But I would ask some questions to those who say it is. For example: Why us and why now? How can Japan thrive with a debt to GDP of more than twice ours? Why didn't such a disaster happen when our own ratio went much higher than it is today for around 10 years? How can we explain the increase in economic activity in the years after we reached those highs in debt? What exactly is going to trigger such a collapse? After all, Jefferson assumed such a thing would happen the second we moved to paper currency. People said the same thing would happen when we went off the gold standard, and when our national debt first hit $1 trillion. These are the questions that come into my mind. I'm not suggesting that there aren't answers for each of them, but I haven't been able to find them so far.
    There is another concept we should examine and that's the concept of low interest rates causing inflation. I'm not going to get into the complex macroeconomic calculations. Frankly, such equations go whizzing over my head. But there is one we should look into. In 1885 Simon Newcomb and Irving Fisher developed the Quantity Theory of Money which can be expressed simply as MV=PT. The supply of money (M) times velocity of circulation (V) equals Price (P) times real output (T). In this original form velocity of currency (V) and T (real output) are fixed, thus any change in monetary supply (M, i.e. the fed dropping interest rates) has a proportional impact on price level. Basically this equation is saying if the Fed drops rates and pumps more dollars into the economy, the dollar as a currency loses some of its purchasing power.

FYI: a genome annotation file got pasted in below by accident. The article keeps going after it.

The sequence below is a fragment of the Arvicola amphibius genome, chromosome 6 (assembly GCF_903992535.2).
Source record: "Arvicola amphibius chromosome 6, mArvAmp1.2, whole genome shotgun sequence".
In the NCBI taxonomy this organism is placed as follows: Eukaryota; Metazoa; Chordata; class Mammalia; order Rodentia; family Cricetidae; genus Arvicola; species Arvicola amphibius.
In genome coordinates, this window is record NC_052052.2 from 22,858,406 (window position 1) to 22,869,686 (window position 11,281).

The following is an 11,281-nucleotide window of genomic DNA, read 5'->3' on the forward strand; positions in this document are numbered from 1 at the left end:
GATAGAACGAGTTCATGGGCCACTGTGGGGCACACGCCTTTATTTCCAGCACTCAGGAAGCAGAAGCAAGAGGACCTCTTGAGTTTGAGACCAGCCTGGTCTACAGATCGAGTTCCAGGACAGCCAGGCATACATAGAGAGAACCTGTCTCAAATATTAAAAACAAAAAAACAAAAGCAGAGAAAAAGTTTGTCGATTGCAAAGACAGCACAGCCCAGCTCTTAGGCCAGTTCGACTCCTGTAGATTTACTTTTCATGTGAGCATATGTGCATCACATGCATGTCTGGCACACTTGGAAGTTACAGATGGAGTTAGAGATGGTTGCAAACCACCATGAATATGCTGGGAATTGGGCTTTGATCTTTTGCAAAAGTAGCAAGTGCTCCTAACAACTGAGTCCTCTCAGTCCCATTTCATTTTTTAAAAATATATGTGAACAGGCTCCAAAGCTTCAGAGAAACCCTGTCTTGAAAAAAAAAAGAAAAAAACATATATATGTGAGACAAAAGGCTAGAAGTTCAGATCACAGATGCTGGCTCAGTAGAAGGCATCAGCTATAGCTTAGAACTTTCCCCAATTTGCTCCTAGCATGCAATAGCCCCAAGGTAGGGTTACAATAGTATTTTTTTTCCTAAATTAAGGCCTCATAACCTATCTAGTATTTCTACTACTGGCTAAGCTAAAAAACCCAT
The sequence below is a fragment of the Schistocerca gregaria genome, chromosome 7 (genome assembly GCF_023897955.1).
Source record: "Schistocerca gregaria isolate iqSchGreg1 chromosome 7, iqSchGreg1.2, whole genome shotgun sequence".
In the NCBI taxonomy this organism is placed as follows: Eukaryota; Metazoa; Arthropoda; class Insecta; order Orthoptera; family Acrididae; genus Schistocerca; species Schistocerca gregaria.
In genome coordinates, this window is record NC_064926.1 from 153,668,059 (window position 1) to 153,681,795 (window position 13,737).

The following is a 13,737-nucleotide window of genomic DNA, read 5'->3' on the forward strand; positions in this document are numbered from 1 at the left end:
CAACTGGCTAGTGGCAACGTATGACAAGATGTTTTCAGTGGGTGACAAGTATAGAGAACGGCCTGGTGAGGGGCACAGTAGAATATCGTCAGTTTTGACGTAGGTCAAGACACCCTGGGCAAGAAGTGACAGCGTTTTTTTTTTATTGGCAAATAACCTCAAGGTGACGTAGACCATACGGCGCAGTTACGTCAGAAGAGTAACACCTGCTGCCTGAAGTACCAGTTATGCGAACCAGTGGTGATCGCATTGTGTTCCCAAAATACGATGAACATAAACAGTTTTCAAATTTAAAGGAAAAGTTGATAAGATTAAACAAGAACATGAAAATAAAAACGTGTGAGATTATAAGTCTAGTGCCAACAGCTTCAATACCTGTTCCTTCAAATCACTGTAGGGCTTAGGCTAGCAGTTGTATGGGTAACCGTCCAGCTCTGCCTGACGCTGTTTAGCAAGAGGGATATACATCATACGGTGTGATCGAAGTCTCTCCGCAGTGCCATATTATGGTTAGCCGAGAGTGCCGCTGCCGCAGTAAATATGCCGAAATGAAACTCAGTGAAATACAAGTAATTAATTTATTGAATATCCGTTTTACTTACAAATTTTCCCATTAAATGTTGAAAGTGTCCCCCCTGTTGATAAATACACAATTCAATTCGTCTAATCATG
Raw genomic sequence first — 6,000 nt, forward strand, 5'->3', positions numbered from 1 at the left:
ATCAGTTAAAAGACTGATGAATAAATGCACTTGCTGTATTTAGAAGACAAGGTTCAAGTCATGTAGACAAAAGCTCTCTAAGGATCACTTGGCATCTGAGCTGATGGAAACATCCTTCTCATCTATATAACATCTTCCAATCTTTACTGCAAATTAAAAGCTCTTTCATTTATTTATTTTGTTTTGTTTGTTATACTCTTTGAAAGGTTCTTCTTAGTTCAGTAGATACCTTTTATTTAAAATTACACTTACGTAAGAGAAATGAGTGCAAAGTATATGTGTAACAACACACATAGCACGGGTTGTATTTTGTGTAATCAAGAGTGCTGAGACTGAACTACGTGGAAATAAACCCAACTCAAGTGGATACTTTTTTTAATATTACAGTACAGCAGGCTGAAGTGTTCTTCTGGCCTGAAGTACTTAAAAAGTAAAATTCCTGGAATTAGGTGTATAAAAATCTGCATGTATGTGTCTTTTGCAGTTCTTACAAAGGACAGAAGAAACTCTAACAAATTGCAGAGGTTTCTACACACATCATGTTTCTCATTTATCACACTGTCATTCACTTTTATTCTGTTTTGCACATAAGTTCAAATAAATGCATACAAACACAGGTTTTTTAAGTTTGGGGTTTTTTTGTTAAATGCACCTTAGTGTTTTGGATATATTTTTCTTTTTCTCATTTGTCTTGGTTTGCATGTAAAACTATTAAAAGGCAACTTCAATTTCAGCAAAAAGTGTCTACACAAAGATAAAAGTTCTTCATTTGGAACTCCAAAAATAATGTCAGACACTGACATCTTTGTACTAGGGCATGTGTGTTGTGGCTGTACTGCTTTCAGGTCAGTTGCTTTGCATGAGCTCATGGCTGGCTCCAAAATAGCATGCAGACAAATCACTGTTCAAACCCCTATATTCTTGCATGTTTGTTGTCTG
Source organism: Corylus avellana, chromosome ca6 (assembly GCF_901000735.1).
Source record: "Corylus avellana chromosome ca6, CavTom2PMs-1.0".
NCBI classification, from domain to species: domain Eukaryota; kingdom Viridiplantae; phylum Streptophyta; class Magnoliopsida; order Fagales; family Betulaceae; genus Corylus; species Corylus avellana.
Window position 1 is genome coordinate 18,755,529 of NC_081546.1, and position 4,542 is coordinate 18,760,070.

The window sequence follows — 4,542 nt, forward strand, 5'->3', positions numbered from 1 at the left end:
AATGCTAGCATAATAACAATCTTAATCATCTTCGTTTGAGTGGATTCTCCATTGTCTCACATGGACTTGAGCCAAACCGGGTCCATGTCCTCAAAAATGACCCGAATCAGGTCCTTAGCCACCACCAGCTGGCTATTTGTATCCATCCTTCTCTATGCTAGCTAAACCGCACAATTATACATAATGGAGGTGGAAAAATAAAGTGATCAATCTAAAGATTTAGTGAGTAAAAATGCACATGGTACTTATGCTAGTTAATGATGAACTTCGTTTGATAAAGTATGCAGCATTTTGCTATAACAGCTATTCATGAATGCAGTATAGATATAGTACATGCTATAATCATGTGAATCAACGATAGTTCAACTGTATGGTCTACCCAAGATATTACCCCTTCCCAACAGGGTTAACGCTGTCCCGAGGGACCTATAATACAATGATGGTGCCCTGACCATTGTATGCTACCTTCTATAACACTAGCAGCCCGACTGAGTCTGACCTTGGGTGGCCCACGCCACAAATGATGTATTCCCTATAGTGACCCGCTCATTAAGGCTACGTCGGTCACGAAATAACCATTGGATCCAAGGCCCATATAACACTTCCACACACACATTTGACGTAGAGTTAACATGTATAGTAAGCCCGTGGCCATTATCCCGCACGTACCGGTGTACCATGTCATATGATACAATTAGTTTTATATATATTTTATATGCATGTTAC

I don't think anyone disagrees with that, but there was one person who had something to add. His name was John Maynard Keynes. Keynes postulated that the the velocity of circulation (V) isn't constant. Put simply, velocity of circulation is the rate at which money changes hands. If the velocity of currency slows it means people aren't spending money for whatever reason, they are saving it. This happens in recessions and is indicative of slowing economic activity. Keynes argued that during the slow economic times, though the Fed may increase the monetary supply, velocity is also slowing; people are saving their money. This decline in velocity of currency, as we are seeing today, could potentially offset the rising monetary supply. According to Keynes, inflation is unlikely to rear its ugly head until economic activity increases. Once again, I am not at all an authority on the quantity theory of money, but it appears Keynes has a point.

    These are all just a few points to consider. I'm investigating this myself and haven't made up my mind yet. But I think its important that we all comprehend the situation our country is in, no doubt its an important time. I hope this article provided you with more information because we all know cable news doesn't do a very good job of that.

  2. Going into debt is not a problem, providing that the money borrowed goes into investments that ultimately earn more than the interest being charged.
  3. Keynes argued that during the slow economic times, though the Fed may increase the monetary supply, velocity is also slowing; people are saving their money. This decline in velocity of currency, as we are seeing today, could potentially offset the rising monetary supply.


    I have trouble buying into the fact people are saving per se.

    Who is saving this money? The growing ranks of unemployed, ss reciepients, people receiving food stamps, one wage earner families, down from two, etc. ?

    Why are credit lines reduced if credit worthy people are saving?

    I venture a guess, rather than reporting "people are saving" perhaps people are budgeting their money for future known expenses.
  4. One point I don't understand.

    Your post and others that are similiar offer up theories on inflation and from what I've read the Fed policies follow Nairu, which is inflation/employement.

    It seems confusing with a policy the fed applies and other thoughts as you've posted. Though not contradictory but different.
  5. haha no ET flames?


    With all the doom and gloom i see on here, I expected more...
  6. I guess that's it then...

    This is what happens to the ET P&R forum when someone makes a real point...Nothing